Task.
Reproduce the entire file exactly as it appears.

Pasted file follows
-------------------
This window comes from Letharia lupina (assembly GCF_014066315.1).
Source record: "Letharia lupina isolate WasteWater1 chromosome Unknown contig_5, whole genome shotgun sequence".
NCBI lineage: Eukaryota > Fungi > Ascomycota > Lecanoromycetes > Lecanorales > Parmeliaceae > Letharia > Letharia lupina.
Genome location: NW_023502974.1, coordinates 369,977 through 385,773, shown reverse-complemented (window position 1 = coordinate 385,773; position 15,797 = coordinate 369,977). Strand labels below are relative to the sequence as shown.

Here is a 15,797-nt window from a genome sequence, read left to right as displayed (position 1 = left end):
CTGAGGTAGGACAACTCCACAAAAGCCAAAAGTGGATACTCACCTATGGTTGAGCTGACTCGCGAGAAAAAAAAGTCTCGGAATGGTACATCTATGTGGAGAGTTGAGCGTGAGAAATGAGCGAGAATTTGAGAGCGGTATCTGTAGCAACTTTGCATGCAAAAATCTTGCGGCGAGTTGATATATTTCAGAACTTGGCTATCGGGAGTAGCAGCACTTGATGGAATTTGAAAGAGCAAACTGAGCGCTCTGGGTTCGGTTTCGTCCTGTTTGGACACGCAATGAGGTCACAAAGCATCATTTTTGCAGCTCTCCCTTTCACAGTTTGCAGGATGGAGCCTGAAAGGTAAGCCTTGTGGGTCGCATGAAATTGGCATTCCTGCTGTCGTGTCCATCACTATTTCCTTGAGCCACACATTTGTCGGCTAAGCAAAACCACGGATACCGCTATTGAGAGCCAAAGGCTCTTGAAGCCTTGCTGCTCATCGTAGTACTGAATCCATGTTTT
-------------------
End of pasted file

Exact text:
This window comes from Letharia lupina (assembly GCF_014066315.1).
Source record: "Letharia lupina isolate WasteWater1 chromosome Unknown contig_5, whole genome shotgun sequence".
NCBI lineage: Eukaryota > Fungi > Ascomycota > Lecanoromycetes > Lecanorales > Parmeliaceae > Letharia > Letharia lupina.
Genome location: NW_023502974.1, coordinates 369,977 through 385,773, shown reverse-complemented (window position 1 = coordinate 385,773; position 15,797 = coordinate 369,977). Strand labels below are relative to the sequence as shown.

Here is a 15,797-nt window from a genome sequence, read left to right as displayed (position 1 = left end):
CTGAGGTAGGACAACTCCACAAAAGCCAAAAGTGGATACTCACCTATGGTTGAGCTGACTCGCGAGAAAAAAAAGTCTCGGAATGGTACATCTATGTGGAGAGTTGAGCGTGAGAAATGAGCGAGAATTTGAGAGCGGTATCTGTAGCAACTTTGCATGCAAAAATCTTGCGGCGAGTTGATATATTTCAGAACTTGGCTATCGGGAGTAGCAGCACTTGATGGAATTTGAAAGAGCAAACTGAGCGCTCTGGGTTCGGTTTCGTCCTGTTTGGACACGCAATGAGGTCACAAAGCATCATTTTTGCAGCTCTCCCTTTCACAGTTTGCAGGATGGAGCCTGAAAGGTAAGCCTTGTGGGTCGCATGAAATTGGCATTCCTGCTGTCGTGTCCATCACTATTTCCTTGAGCCACACATTTGTCGGCTAAGCAAAACCACGGATACCGCTATTGAGAGCCAAAGGCTCTTGAAGCCTTGCTGCTCATCGTAGTACTGAATCCATGTTTT